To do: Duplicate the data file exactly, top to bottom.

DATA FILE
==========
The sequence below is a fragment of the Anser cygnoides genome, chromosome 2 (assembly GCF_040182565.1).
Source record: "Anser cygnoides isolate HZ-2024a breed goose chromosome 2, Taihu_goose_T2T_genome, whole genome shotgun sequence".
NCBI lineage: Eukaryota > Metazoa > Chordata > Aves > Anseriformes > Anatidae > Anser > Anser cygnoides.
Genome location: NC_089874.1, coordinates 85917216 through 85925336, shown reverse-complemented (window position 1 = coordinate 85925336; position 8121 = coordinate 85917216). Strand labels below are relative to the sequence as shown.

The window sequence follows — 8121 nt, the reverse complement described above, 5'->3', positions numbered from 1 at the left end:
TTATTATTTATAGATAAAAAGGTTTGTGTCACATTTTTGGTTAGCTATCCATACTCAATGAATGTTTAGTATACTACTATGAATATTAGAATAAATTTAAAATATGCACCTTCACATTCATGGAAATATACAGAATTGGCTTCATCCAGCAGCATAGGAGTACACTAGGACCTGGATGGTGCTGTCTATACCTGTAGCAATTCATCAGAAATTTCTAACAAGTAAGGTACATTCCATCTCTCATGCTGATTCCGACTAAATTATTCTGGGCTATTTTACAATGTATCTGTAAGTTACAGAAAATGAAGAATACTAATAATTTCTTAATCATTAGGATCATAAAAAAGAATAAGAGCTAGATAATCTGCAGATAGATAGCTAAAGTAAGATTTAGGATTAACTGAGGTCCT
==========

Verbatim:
The sequence below is a fragment of the Anser cygnoides genome, chromosome 2 (assembly GCF_040182565.1).
Source record: "Anser cygnoides isolate HZ-2024a breed goose chromosome 2, Taihu_goose_T2T_genome, whole genome shotgun sequence".
NCBI lineage: Eukaryota > Metazoa > Chordata > Aves > Anseriformes > Anatidae > Anser > Anser cygnoides.
Genome location: NC_089874.1, coordinates 85917216 through 85925336, shown reverse-complemented (window position 1 = coordinate 85925336; position 8121 = coordinate 85917216). Strand labels below are relative to the sequence as shown.

The window sequence follows — 8121 nt, the reverse complement described above, 5'->3', positions numbered from 1 at the left end:
TTATTATTTATAGATAAAAAGGTTTGTGTCACATTTTTGGTTAGCTATCCATACTCAATGAATGTTTAGTATACTACTATGAATATTAGAATAAATTTAAAATATGCACCTTCACATTCATGGAAATATACAGAATTGGCTTCATCCAGCAGCATAGGAGTACACTAGGACCTGGATGGTGCTGTCTATACCTGTAGCAATTCATCAGAAATTTCTAACAAGTAAGGTACATTCCATCTCTCATGCTGATTCCGACTAAATTATTCTGGGCTATTTTACAATGTATCTGTAAGTTACAGAAAATGAAGAATACTAATAATTTCTTAATCATTAGGATCATAAAAAAGAATAAGAGCTAGATAATCTGCAGATAGATAGCTAAAGTAAGATTTAGGATTAACTGAGGTCCT